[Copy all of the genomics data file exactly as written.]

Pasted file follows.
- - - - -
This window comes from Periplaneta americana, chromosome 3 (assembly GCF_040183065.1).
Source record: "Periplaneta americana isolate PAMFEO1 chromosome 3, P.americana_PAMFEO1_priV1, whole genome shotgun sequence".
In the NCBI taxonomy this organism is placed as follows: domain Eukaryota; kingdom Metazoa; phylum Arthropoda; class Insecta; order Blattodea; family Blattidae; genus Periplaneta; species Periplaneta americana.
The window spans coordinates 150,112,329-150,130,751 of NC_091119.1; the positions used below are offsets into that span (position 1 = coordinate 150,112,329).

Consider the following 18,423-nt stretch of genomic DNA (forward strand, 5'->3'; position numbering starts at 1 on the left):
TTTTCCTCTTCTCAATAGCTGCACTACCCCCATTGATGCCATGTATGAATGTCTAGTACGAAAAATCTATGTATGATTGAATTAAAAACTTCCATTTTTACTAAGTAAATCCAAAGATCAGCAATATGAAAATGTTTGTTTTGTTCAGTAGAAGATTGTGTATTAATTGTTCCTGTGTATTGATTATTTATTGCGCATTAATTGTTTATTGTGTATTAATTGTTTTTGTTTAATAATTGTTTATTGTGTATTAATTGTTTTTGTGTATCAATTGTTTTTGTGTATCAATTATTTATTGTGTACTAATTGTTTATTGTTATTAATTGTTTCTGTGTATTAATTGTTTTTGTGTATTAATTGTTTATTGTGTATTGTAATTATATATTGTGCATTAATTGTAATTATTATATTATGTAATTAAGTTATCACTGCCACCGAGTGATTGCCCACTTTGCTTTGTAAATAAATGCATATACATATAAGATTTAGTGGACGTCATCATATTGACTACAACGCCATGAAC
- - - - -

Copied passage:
This window comes from Periplaneta americana, chromosome 3 (assembly GCF_040183065.1).
Source record: "Periplaneta americana isolate PAMFEO1 chromosome 3, P.americana_PAMFEO1_priV1, whole genome shotgun sequence".
In the NCBI taxonomy this organism is placed as follows: domain Eukaryota; kingdom Metazoa; phylum Arthropoda; class Insecta; order Blattodea; family Blattidae; genus Periplaneta; species Periplaneta americana.
The window spans coordinates 150,112,329-150,130,751 of NC_091119.1; the positions used below are offsets into that span (position 1 = coordinate 150,112,329).

Consider the following 18,423-nt stretch of genomic DNA (forward strand, 5'->3'; position numbering starts at 1 on the left):
TTTTCCTCTTCTCAATAGCTGCACTACCCCCATTGATGCCATGTATGAATGTCTAGTACGAAAAATCTATGTATGATTGAATTAAAAACTTCCATTTTTACTAAGTAAATCCAAAGATCAGCAATATGAAAATGTTTGTTTTGTTCAGTAGAAGATTGTGTATTAATTGTTCCTGTGTATTGATTATTTATTGCGCATTAATTGTTTATTGTGTATTAATTGTTTTTGTTTAATAATTGTTTATTGTGTATTAATTGTTTTTGTGTATCAATTGTTTTTGTGTATCAATTATTTATTGTGTACTAATTGTTTATTGTTATTAATTGTTTCTGTGTATTAATTGTTTTTGTGTATTAATTGTTTATTGTGTATTGTAATTATATATTGTGCATTAATTGTAATTATTATATTATGTAATTAAGTTATCACTGCCACCGAGTGATTGCCCACTTTGCTTTGTAAATAAATGCATATACATATAAGATTTAGTGGACGTCATCATATTGACTACAACGCCATGAAC